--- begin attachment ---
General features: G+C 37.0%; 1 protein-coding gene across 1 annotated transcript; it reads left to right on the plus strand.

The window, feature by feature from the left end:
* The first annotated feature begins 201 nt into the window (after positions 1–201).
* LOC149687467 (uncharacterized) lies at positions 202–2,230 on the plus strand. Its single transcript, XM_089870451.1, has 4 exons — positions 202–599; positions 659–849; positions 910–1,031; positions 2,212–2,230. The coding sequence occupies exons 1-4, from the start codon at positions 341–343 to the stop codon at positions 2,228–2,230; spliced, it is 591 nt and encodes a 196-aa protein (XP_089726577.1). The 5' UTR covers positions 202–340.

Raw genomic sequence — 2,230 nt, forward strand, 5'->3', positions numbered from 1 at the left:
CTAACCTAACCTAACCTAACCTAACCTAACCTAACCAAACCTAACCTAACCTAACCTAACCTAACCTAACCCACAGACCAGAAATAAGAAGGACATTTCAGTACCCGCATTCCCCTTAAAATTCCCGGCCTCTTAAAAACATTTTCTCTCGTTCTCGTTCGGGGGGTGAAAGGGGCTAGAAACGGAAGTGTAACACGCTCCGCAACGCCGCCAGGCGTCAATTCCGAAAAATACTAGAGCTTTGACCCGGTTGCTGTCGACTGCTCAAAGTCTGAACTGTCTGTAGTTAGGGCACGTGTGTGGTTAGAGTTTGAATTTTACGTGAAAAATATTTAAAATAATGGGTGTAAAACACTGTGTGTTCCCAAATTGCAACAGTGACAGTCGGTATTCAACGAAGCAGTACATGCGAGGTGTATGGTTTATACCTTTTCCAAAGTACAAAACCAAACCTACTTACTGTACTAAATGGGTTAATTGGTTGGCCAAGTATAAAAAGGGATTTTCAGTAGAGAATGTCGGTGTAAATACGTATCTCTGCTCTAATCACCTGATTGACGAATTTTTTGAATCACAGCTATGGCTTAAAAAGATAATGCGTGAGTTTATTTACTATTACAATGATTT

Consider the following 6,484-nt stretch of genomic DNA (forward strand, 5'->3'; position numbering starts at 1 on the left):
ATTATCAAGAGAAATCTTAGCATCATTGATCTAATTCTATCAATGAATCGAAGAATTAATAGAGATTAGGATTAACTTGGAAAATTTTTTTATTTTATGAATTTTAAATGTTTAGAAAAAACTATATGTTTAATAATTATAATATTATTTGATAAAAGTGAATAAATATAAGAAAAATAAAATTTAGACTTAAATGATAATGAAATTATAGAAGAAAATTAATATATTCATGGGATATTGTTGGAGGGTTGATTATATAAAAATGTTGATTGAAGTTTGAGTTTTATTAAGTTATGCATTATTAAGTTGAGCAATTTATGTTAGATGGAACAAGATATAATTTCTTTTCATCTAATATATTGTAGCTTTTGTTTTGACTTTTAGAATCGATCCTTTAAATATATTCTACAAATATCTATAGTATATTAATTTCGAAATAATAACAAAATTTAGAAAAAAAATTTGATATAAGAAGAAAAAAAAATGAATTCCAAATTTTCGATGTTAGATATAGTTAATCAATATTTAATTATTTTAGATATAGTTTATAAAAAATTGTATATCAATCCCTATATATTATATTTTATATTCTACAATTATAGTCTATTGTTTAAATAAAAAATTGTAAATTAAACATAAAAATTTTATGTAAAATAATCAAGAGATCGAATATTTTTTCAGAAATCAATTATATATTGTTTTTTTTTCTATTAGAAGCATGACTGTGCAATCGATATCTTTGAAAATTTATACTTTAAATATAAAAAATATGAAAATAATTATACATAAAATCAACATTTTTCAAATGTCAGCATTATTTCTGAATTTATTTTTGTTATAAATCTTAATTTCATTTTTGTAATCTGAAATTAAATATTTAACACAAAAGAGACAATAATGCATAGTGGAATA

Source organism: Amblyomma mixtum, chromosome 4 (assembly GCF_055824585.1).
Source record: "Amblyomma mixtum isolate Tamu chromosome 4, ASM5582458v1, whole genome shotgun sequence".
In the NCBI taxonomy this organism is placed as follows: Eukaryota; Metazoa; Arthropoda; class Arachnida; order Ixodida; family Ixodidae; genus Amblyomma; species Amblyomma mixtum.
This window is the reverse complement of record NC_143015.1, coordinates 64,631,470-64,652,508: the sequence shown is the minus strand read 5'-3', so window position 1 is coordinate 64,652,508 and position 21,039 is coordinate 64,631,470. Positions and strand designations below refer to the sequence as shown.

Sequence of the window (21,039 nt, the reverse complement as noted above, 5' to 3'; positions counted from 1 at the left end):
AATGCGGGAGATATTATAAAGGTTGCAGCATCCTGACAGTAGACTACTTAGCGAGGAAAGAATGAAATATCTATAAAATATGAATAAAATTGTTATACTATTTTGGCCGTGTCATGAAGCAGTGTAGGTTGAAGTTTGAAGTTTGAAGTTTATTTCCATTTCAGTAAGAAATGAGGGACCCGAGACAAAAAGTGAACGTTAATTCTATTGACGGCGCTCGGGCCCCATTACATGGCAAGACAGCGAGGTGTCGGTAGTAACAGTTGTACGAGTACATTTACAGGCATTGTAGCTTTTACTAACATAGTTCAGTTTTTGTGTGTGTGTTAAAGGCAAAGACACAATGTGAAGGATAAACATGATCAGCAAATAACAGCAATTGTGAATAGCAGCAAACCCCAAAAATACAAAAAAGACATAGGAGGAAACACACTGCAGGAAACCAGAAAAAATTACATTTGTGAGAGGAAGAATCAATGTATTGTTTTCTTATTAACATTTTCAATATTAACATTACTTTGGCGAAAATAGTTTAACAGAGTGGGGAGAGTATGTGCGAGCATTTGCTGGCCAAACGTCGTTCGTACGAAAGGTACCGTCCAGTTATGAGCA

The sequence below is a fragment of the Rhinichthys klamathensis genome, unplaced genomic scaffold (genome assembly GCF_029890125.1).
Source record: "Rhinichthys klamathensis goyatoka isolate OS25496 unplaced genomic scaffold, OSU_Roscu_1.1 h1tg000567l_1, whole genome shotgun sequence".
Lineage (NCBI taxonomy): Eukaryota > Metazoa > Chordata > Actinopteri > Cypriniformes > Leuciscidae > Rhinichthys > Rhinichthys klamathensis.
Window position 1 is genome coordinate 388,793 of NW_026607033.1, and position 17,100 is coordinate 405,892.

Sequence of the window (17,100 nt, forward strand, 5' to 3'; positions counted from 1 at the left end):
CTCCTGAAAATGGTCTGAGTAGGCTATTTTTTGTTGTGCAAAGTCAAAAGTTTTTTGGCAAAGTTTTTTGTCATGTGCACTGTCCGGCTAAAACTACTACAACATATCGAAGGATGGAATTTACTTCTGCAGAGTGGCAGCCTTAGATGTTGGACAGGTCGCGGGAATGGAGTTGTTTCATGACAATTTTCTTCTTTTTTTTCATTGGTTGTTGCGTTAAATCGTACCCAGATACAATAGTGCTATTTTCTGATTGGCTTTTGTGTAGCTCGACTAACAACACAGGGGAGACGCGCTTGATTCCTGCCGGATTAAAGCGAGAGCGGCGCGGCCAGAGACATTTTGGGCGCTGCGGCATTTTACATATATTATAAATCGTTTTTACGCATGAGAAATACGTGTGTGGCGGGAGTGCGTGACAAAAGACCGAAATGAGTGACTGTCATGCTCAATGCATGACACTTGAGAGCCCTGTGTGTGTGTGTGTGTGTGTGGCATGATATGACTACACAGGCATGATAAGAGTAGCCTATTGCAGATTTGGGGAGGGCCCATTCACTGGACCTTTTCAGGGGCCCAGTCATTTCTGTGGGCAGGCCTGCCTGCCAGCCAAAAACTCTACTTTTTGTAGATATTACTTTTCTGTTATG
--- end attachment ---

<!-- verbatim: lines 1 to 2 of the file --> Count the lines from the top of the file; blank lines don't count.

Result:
General features: G+C 37.0%; 1 protein-coding gene across 1 annotated transcript; it reads left to right on the plus strand.

The window, feature by feature from the left end: